Now here’s a funny thing. In a world where major movies are so desperate for any kind of name recognition they’ll share titles with theme park rides, toy lines and board games, we have a film that is actively trying to not be associated with the franchise that spawned it. Despite only producing a handful of movies in over three decades of existence, the ‘Alien’ series has sadly fallen a long way since its two outstanding first instalments, the creatures’ last screen appearance being ‘Alien vs. Predator: Requiem’. This is not reason enough to disassociate oneself though, particularly as original director Ridley Scott is returning to the series for the first time.
The mooted fifth instalment was actually discussed prior to the unnecessary ‘Alien vs. Predator’ films’ appearance, with Ridley Scott and James Cameron apparently teaming up to revisit the iconic franchise, what a film that could have been.
What we have now, is ‘Prometheus’, a science fiction film set in the same universe as the ‘Alien’ films, and that apparently shares ‘strands of ‘Alien’s DNA’, but is not a direct prequel, or a reboot, or a spin-off, or whatever you want to call it. It wants to be judged purely on its own merits. While that’s an admirable desire for a filmmaker, it’s also something that’s just impossible to do when viewing ‘Prometheus’ (unless you’re someone who for some reason had managed to live their life thus far without any knowledge of the existing franchise). Expectations are extremely high, and comparisons will inevitably be made.
After a mysterious opening sequence, a pair of archaeologists discover what they believe to be a star map shared among art work from various different ancient cultures on earth. They think this may answer the question of humanity’s origins and are funded by Peter Weyland (recognise the name?) to embark on an expedition to follow it, in the ship ‘Prometheus’. Upon their arrival at the distant moon LV-223 they are awakened from hypersleep to explore, and you know it’s not going to be a walk in the park. This all takes place a number of years before the events of the first ‘Alien’.
Already one can see that ‘Prometheus’s ambitions are considerably greater than that of ‘Alien’s in terms of the questions and mythology it wishes to explore.
(You see I can’t help it, I’ve already referenced ‘Alien’ numerous times)
Something one has to just accept going into ‘Prometheus’ is that the famed ‘Alien’ creature, or ‘Xenomorph’ as its come to be referred to, is not waiting to make an appearance. What we may see more of though is the fabled ‘Space Jockey’.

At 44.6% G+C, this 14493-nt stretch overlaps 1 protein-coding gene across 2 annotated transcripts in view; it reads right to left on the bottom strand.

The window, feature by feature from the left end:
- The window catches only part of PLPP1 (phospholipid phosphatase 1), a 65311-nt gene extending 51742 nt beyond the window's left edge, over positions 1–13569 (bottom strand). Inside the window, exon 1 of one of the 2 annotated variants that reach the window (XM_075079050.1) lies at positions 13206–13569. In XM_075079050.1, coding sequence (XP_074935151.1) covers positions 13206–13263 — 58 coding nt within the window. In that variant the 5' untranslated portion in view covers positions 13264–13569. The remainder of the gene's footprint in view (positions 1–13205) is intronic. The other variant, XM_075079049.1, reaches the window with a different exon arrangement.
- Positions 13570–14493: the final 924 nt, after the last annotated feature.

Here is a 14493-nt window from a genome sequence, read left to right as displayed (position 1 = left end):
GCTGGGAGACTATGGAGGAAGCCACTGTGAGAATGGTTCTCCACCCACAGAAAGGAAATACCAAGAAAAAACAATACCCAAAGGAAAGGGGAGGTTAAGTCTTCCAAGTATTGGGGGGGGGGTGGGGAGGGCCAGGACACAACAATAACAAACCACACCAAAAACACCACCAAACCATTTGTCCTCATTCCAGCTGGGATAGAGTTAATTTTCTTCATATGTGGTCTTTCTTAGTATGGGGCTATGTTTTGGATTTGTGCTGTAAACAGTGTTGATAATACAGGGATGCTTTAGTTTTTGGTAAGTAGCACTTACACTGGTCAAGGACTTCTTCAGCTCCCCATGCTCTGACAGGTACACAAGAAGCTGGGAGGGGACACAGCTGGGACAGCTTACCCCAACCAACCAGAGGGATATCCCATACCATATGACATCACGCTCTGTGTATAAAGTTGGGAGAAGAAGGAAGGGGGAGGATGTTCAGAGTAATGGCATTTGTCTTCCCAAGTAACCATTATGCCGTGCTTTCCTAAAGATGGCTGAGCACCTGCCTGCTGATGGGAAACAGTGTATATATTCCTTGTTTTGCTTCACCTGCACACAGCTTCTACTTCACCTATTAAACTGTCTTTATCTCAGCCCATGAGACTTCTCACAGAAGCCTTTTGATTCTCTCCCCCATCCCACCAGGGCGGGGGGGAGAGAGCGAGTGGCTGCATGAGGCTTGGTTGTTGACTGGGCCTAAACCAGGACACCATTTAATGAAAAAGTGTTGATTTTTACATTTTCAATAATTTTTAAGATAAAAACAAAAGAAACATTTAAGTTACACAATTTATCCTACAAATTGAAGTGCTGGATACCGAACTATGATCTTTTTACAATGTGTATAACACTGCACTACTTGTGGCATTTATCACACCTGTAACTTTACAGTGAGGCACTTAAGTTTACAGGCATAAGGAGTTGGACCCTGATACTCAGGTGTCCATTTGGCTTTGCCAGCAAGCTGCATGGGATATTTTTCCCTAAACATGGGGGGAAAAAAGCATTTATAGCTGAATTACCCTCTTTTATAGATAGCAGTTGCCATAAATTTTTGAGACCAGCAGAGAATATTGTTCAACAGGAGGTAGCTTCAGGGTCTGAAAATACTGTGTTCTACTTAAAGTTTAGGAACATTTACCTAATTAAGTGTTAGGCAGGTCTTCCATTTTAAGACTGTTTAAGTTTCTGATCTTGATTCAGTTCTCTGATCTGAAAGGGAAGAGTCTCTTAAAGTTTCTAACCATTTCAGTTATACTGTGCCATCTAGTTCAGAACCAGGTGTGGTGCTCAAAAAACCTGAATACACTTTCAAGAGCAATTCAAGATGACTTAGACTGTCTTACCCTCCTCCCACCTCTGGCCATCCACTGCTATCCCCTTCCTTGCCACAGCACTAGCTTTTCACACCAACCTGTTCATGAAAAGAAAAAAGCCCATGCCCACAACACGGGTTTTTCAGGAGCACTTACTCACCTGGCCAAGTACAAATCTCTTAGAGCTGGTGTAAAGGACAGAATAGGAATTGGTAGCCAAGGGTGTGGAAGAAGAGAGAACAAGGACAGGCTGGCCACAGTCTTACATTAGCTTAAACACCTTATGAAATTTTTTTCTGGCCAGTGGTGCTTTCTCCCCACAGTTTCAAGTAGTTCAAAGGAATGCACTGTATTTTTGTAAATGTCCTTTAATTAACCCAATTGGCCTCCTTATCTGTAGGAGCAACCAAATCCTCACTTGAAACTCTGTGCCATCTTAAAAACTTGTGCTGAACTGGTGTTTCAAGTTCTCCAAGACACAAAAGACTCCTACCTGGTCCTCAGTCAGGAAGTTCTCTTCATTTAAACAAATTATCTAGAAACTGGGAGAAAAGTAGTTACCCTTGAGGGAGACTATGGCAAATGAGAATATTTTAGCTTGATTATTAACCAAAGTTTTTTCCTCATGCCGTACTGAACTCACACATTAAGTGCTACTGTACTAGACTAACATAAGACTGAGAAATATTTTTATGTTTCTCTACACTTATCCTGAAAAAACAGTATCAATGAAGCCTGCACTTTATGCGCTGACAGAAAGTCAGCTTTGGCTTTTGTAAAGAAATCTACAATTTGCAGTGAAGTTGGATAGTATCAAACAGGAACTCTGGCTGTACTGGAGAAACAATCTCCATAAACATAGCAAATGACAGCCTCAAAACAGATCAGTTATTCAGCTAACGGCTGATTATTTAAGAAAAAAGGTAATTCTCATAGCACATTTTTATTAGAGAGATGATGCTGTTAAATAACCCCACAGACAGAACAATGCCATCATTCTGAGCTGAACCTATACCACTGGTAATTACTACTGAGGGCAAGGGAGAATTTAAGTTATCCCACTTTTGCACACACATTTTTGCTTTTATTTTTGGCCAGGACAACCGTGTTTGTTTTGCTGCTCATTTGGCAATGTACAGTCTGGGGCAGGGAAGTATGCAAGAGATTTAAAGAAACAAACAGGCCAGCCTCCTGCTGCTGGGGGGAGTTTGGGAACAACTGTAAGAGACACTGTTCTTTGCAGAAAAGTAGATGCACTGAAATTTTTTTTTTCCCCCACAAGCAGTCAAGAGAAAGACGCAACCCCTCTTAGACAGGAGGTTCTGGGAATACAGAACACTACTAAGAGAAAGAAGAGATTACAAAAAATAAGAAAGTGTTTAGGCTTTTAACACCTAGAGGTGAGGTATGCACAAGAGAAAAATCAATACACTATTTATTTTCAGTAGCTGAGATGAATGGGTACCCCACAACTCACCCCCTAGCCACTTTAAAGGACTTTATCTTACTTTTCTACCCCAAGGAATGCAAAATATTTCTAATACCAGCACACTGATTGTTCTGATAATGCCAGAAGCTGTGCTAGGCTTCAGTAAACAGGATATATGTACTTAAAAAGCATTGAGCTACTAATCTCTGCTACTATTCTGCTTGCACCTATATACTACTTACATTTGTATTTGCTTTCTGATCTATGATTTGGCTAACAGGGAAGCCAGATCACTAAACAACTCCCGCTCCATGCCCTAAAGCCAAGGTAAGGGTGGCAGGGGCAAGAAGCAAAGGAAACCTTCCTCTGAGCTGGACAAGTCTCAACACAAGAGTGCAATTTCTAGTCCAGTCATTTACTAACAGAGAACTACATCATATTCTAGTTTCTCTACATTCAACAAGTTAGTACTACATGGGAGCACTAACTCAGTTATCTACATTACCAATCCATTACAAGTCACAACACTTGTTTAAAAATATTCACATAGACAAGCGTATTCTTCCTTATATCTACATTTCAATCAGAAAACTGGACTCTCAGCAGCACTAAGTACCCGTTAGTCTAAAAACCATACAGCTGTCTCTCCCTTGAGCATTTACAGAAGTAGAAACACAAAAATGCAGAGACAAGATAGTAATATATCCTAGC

Unsurprisingly, the film is visually outstanding, both in the digital effects and the practical sets. It offers a thrilling journey into an unknown world, with a number of very tense sequences, and never resorts to cheap jump scares. One scene in particular is extremely uncomfortable to watch and really lingers in the memory afterwards.
It has a solid cast behind it too, though Guy Pearce is somewhat underused. While few actresses seem more suitable for a role that Sigourney Weaver would have played many years ago than Noomi Rapace (original ‘Girl with the Dragon Tattoo’), the acting honours really go to Michael Fassbender who, playing an earlier model of the synthetics seen in previous instalments, raises the bar for android acting.
If there is a big issue with the film it’s with the script. Some air of mystery is commendable but raising numerous tantalising questions that are left unanswered by the end is frustrating, and I struggle to be convinced by the argument that this is a case of sequel baiting. Simply having not yet thought of satisfactory explanations seems much more likely, especially considering that this is scripted by one of the creators of ‘Lost’.
At some point in the months prior to its release, expectations for ‘Prometheus’ reached stratospheric levels, leaving the resulting film with no chance of ever meeting them. In turn this has resulted in many reactions being undeservedly negative. What ‘Prometheus’ is, is a thrilling, ambitious, big budget sci-fi horror adventure from a great filmmaker. Not a third sci-fi masterpiece from him but a worthy effort nonetheless, that will likely be revisited in future years.
Finally, if I were to compare it with all the other ‘Alien’ films, it would rank third.